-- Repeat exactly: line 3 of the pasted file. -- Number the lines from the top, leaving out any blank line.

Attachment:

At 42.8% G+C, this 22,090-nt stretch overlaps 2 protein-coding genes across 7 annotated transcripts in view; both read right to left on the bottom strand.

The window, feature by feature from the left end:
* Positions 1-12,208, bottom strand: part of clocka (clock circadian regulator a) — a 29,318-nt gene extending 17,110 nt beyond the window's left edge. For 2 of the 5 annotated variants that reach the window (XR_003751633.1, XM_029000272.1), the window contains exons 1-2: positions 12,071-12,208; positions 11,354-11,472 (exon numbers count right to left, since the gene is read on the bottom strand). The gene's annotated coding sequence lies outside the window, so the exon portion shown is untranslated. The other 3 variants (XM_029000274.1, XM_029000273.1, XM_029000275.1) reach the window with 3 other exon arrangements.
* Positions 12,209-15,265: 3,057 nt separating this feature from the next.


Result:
* Positions 1-12,208, bottom strand: part of clocka (clock circadian regulator a) — a 29,318-nt gene extending 17,110 nt beyond the window's left edge. For 2 of the 5 annotated variants that reach the window (XR_003751633.1, XM_029000272.1), the window contains exons 1-2: positions 12,071-12,208; positions 11,354-11,472 (exon numbers count right to left, since the gene is read on the bottom strand). The gene's annotated coding sequence lies outside the window, so the exon portion shown is untranslated. The other 3 variants (XM_029000274.1, XM_029000273.1, XM_029000275.1) reach the window with 3 other exon arrangements.